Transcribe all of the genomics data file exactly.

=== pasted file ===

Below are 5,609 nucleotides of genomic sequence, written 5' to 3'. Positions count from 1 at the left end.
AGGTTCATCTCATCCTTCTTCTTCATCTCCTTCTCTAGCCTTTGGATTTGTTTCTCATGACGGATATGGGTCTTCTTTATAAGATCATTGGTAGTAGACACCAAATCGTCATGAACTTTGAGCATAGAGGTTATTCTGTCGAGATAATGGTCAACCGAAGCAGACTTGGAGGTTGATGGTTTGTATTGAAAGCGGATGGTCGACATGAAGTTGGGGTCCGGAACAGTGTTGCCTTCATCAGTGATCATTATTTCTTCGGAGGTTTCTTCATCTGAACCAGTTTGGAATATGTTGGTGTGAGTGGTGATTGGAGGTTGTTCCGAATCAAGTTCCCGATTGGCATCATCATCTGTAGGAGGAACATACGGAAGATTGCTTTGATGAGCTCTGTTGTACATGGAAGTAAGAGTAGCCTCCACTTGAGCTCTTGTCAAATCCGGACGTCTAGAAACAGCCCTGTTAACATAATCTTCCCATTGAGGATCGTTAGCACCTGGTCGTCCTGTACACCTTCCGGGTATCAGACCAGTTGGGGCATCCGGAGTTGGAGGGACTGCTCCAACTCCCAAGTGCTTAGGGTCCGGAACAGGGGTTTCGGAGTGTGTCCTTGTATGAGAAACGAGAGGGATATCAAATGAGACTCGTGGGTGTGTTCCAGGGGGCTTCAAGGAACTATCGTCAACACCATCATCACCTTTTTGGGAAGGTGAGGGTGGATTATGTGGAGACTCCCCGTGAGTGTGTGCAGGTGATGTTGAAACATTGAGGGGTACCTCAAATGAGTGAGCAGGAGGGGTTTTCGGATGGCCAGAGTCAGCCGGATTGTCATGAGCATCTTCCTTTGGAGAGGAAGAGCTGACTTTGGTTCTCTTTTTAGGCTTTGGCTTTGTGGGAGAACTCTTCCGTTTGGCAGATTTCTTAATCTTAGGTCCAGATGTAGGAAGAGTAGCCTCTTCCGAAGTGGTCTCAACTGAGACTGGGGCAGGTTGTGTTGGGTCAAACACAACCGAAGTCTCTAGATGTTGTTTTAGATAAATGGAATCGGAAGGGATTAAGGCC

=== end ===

Below are 5,609 nucleotides of genomic sequence, written 5' to 3'. Positions count from 1 at the left end.
AGGTTCATCTCATCCTTCTTCTTCATCTCCTTCTCTAGCCTTTGGATTTGTTTCTCATGACGGATATGGGTCTTCTTTATAAGATCATTGGTAGTAGACACCAAATCGTCATGAACTTTGAGCATAGAGGTTATTCTGTCGAGATAATGGTCAACCGAAGCAGACTTGGAGGTTGATGGTTTGTATTGAAAGCGGATGGTCGACATGAAGTTGGGGTCCGGAACAGTGTTGCCTTCATCAGTGATCATTATTTCTTCGGAGGTTTCTTCATCTGAACCAGTTTGGAATATGTTGGTGTGAGTGGTGATTGGAGGTTGTTCCGAATCAAGTTCCCGATTGGCATCATCATCTGTAGGAGGAACATACGGAAGATTGCTTTGATGAGCTCTGTTGTACATGGAAGTAAGAGTAGCCTCCACTTGAGCTCTTGTCAAATCCGGACGTCTAGAAACAGCCCTGTTAACATAATCTTCCCATTGAGGATCGTTAGCACCTGGTCGTCCTGTACACCTTCCGGGTATCAGACCAGTTGGGGCATCCGGAGTTGGAGGGACTGCTCCAACTCCCAAGTGCTTAGGGTCCGGAACAGGGGTTTCGGAGTGTGTCCTTGTATGAGAAACGAGAGGGATATCAAATGAGACTCGTGGGTGTGTTCCAGGGGGCTTCAAGGAACTATCGTCAACACCATCATCACCTTTTTGGGAAGGTGAGGGTGGATTATGTGGAGACTCCCCGTGAGTGTGTGCAGGTGATGTTGAAACATTGAGGGGTACCTCAAATGAGTGAGCAGGAGGGGTTTTCGGATGGCCAGAGTCAGCCGGATTGTCATGAGCATCTTCCTTTGGAGAGGAAGAGCTGACTTTGGTTCTCTTTTTAGGCTTTGGCTTTGTGGGAGAACTCTTCCGTTTGGCAGATTTCTTAATCTTAGGTCCAGATGTAGGAAGAGTAGCCTCTTCCGAAGTGGTCTCAACTGAGACTGGGGCAGGTTGTGTTGGGTCAAACACAACCGAAGTCTCTAGATGTTGTTTTAGATAAATGGAATCGGAAGGGATTAAGGCC